Saturday, September 13, 2008

"Come In" by Robert Frost

Robert Frost (1874-1963) is perhaps America's best loved poet. In popular perception he is the poet of the countryside and his poetry is indeed full of serene, bucolic imagery of strolls in woods, singing birds and majestic night skies. I too, long enjoyed Frost as a quintessential "nature" poet who evoked in me all the charm and beauty of the timeless New England landscape.

But that was until Joseph Brodsky opened my eyes to a completely different Frost, one who Brodsky quotes Lionel Trilling describe as a "terrifying poet". Joseph Brodsky was a Russian poet and essayist who won the Nobel Prize for Literature in 1987. I have mentioned his collection of critical essays titled "On Grief and Reason" in a post before. The title essay is a discussion of two of Frost's well-known poems,"Come In" and "Home Burial". In this essay Brodsky persuasively shows Frost's remarkably dark vision and his contention that "nature for this poet is neither friend nor foe, nor is it the backdrop for human drama; it is this poet's terrifying self-portrait." I wish I could link to the entire essay as it is the best piece on Frost I have ever read but unfortunately it does not seem to be available on the web. I would encourage all those interested in Frost or poetry to find a printed copy of Brodsky's essay. It is well worth a read.

Here is the poem, "Come In", which appeared in the 1942 collection "A Witness Tree":

"Come In"

As I came to the edge of the woods,
Thrush music -- hark!
Now if it was dusk outside,
Inside it was dark.

Too dark in the woods for a bird
By sleight of wing
To better its perch for the night,
Though it still could sing.

The last of the light of the sun
That had died in the west
Still lived for one song more
In a thrush's breast.

Far in the pillared dark
Thrush music went --
Almost like a call to come in
To the dark and lament.

But no, I was out for stars;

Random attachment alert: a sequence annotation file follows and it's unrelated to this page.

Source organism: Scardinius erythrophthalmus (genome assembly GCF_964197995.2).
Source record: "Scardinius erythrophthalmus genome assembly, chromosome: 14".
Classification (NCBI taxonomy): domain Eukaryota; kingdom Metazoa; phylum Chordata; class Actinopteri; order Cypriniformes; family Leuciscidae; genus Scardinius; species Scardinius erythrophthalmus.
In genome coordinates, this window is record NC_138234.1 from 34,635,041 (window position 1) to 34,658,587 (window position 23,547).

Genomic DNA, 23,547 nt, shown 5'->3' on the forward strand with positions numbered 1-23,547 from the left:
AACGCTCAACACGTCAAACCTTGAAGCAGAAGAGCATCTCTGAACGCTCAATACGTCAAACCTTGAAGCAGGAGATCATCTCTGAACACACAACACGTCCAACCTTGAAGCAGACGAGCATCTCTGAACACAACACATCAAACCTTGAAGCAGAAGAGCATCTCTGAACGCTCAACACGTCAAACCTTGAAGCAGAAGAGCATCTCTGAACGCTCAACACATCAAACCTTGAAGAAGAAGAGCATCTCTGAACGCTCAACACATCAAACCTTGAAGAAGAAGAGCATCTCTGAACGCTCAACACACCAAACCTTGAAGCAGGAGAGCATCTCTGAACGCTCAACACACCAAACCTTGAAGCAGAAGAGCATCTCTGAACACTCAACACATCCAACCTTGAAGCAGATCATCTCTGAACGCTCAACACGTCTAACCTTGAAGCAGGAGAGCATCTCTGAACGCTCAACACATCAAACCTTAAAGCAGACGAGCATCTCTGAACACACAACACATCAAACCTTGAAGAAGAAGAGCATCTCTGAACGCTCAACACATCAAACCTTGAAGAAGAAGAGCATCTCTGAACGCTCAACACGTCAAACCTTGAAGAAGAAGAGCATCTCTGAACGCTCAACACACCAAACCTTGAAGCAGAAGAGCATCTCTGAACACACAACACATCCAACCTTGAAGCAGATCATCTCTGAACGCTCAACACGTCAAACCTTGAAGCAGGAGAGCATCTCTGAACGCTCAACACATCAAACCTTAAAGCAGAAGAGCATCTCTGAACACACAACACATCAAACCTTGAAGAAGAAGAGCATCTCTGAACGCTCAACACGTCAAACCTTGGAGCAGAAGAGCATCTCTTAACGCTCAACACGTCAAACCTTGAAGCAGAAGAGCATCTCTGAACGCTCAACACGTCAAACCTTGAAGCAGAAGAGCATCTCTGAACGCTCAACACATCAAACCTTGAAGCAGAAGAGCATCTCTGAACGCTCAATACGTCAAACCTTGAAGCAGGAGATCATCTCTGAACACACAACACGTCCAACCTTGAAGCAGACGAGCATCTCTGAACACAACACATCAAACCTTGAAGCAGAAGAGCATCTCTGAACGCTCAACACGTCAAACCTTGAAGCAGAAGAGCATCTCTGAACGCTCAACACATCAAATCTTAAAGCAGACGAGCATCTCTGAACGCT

I would not come in.
I meant not even if asked;
And I hadn't been.

And here are some fragments of commentary by Brodsky about this poem:

When a twentieth century poet starts a poem with finding himself at the edge of the woods there is a reasonable element of danger -or, at least a faint suggestion of it. The edge, in its very self, is sufficiently sharp.
In "Too dark in the woods for a bird," a bird, alias bard, scrutinizes "the woods" and finds them too dark. "Too" here echoes-no! harks back to - Dante's opening lines in The Divine Comedy: our bird/bard's assessment of that selva differs from the great Italian's. To put it plainly, the afterlife is darker for Frost than it is for Dante. The question is why, and the answer is either because he disbelieves in the whole thing or because his notion of himself makes him, in his mind, slated for damnation.
Still, should you choose to read "Come In" as a nature poem, you are perfectly welcome to it. I suggest, though, that you take a longer look at the title. The twenty lines of the poem constitute, as it were, the title's translation. And in this translation, I am afraid, the expression "come in" means "die".

Friday, September 05, 2008

Relentless Republican Hypocrisy Gets the Jon Stewart Treatment

Jon Stewart and Stephen Colbert can't change ugly politics in this country but at least they make it fun to watch.

Monday, September 01, 2008

Ahmed Faraz Dies in Islamabad

On August 25th, the celebrated Urdu poet Ahmed Faraz died in Islamabad at age 77 after a protracted illness. In Faraz Sahib not only have we lost an excellent ghazal poet but a courageous and honorable man whose consistent stance against Pakistani dictatorships will never be forgotten. He opposed military rule whether it came in the guise of a ruthless Islamist like Zia-ul-Haq or a self proclaimed "moderate" like Musharraf. To his credit he saw through veneers and opposed authoritarianism which has been the scourge of the Pakistani state since independence. As a poet he has long been acknowledged as one of the masters of modern Urdu ghazal but his return of the Hilal-e-Imtiaz in 2006 (Pakistan's highest civilian honor) as a protest against Musharraf's authoritarian rule once again demonstrated his lifelong commitment to the primacy of human rights and dignity.

Rest in peace Faraz Sahib.

Ranjish hi sahi dil hi dukhaane ke liye aa
Aa phir se mujhe chor ke jaane ke liye aa

Ik umr se hooN lazzat-e-girya se bhi mehroom
Aye rahat-e-jaaN mujh ko rulaane ke liye aa

Dawn had an obituary on Faraz Sahib the day after his death written by Mushir Anwar which sadly lifted several passages directly from Wikipedia (hat tip: Abbas Raza). However, today's New York Times also has an obituary by Haresh Pandya which despite some elemantary errors does a good job of suveying Faraz Sahib's life (e.g. Urdu poets whose work is both read and sung are not rare). I can always count on 3quarksdaily and the Raza family for wonderfully original content on Urdu literati. Today, there is a simple but lovely remembrance by Atiya Batool Khan on Faraz Sahib. (Azra Raza's appreciation of Qurratulain Hyder that appeared on 3QD in August last year is one of the best personal pieces written about Aini Apa in English that I can find.)

To remember Faraz Sahib what better way than to listen to the above mentioned "Ranjish hi sahi" beautifully sung by the inimitable Mehdi Hasan Sahib, the virtual creator of modern semi-classical ghazal singing.